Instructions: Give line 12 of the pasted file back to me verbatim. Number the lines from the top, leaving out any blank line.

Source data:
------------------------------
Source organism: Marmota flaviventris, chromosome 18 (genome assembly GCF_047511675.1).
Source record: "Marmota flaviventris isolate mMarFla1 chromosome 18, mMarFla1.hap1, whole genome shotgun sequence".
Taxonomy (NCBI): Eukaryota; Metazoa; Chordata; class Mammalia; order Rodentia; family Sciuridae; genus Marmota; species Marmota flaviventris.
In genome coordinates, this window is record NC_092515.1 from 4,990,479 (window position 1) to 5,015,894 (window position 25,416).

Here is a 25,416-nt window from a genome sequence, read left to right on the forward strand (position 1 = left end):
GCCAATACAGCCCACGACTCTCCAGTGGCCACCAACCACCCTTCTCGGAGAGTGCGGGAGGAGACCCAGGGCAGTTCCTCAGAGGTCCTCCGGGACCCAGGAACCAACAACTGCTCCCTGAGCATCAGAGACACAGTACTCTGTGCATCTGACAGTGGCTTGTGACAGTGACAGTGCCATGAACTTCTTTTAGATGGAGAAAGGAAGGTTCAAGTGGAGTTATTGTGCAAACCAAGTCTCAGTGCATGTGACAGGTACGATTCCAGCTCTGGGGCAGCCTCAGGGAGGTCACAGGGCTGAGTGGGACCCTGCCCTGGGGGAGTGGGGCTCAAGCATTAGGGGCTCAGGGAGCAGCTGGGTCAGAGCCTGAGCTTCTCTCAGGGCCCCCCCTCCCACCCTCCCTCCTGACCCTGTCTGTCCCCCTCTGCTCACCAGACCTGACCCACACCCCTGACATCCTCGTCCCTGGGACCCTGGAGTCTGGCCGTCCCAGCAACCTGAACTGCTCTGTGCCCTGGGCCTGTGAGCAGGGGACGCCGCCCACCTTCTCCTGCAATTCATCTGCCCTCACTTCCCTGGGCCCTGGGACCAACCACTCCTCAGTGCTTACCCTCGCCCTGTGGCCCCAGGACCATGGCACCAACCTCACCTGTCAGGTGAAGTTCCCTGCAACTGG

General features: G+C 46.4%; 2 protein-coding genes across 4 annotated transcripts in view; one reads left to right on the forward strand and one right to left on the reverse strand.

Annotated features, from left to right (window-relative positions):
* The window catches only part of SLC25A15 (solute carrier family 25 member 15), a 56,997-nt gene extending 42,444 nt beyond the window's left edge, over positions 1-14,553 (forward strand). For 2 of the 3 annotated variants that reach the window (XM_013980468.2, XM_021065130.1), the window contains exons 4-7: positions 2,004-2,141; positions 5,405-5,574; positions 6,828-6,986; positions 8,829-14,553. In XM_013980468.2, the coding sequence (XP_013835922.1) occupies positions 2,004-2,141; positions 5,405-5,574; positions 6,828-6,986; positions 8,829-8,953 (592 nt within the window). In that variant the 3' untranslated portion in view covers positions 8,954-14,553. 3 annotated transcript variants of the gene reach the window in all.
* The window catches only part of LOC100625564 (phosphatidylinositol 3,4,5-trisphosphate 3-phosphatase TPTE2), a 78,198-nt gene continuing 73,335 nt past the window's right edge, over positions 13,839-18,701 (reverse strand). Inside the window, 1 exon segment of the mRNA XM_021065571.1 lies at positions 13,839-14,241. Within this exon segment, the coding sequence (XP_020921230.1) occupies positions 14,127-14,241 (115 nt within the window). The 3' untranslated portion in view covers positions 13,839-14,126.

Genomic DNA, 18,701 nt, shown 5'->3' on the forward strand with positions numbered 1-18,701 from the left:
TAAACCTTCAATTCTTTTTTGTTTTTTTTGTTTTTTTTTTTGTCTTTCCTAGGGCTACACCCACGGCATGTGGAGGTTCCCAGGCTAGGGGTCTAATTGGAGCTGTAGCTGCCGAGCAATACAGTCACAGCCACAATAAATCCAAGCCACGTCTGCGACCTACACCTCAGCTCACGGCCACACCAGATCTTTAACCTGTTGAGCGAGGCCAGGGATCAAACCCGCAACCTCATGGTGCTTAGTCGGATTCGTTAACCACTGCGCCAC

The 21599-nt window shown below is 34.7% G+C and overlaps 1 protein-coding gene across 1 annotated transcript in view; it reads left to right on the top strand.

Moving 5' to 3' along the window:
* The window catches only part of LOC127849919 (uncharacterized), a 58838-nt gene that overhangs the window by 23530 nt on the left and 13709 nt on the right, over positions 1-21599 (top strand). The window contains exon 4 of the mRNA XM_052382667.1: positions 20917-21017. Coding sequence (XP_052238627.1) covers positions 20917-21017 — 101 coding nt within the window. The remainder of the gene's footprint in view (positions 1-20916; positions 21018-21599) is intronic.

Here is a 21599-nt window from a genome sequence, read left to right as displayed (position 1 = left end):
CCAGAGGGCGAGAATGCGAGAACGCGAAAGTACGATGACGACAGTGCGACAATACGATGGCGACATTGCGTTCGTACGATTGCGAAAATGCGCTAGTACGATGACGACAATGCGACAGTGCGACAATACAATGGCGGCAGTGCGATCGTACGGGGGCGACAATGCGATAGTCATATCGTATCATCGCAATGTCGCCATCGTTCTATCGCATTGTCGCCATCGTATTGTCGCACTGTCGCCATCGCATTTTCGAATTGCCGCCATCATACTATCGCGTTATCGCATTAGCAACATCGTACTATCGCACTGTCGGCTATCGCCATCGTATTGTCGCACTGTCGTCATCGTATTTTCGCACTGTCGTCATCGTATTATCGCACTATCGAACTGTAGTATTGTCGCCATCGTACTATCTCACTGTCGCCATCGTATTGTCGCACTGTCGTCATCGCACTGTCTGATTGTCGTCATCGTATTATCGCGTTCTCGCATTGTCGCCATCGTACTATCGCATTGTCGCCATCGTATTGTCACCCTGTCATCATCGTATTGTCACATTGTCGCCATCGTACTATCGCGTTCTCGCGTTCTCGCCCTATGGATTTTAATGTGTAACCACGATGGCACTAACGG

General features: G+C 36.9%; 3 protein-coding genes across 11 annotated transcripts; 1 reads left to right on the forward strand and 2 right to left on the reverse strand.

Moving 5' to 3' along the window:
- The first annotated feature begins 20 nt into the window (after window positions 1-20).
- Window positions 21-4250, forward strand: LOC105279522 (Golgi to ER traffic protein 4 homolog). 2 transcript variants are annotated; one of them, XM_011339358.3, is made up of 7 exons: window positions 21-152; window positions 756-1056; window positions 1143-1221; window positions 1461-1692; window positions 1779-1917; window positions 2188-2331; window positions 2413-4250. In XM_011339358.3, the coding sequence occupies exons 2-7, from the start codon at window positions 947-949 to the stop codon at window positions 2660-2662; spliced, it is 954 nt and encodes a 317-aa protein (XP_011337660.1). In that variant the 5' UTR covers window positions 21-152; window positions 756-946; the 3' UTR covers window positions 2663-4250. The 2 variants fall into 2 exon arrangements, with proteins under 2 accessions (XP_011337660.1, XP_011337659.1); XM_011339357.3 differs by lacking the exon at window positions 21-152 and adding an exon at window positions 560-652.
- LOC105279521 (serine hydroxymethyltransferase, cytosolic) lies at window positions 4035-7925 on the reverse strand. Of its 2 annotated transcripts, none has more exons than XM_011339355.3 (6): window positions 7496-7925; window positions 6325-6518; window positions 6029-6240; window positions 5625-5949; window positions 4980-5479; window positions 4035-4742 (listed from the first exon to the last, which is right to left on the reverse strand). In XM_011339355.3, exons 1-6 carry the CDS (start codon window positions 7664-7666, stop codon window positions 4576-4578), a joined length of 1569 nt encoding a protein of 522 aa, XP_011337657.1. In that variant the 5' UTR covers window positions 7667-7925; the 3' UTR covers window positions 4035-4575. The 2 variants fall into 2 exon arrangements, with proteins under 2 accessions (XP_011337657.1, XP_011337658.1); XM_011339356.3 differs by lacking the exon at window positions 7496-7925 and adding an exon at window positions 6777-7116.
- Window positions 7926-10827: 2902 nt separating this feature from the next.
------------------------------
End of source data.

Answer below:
TAAACCTTCAATTCTTTTTTGTTTTTTTTGTTTTTTTTTTTGTCTTTCCTAGGGCTACACCCACGGCATGTGGAGGTTCCCAGGCTAGGGGTCTAATTGGAGCTGTAGCTGCCGAGCAATACAGTCACAGCCACAATAAATCCAAGCCACGTCTGCGACCTACACCTCAGCTCACGGCCACACCAGATCTTTAACCTGTTGAGCGAGGCCAGGGATCAAACCCGCAACCTCATGGTGCTTAGTCGGATTCGTTAACCACTGCGCCAC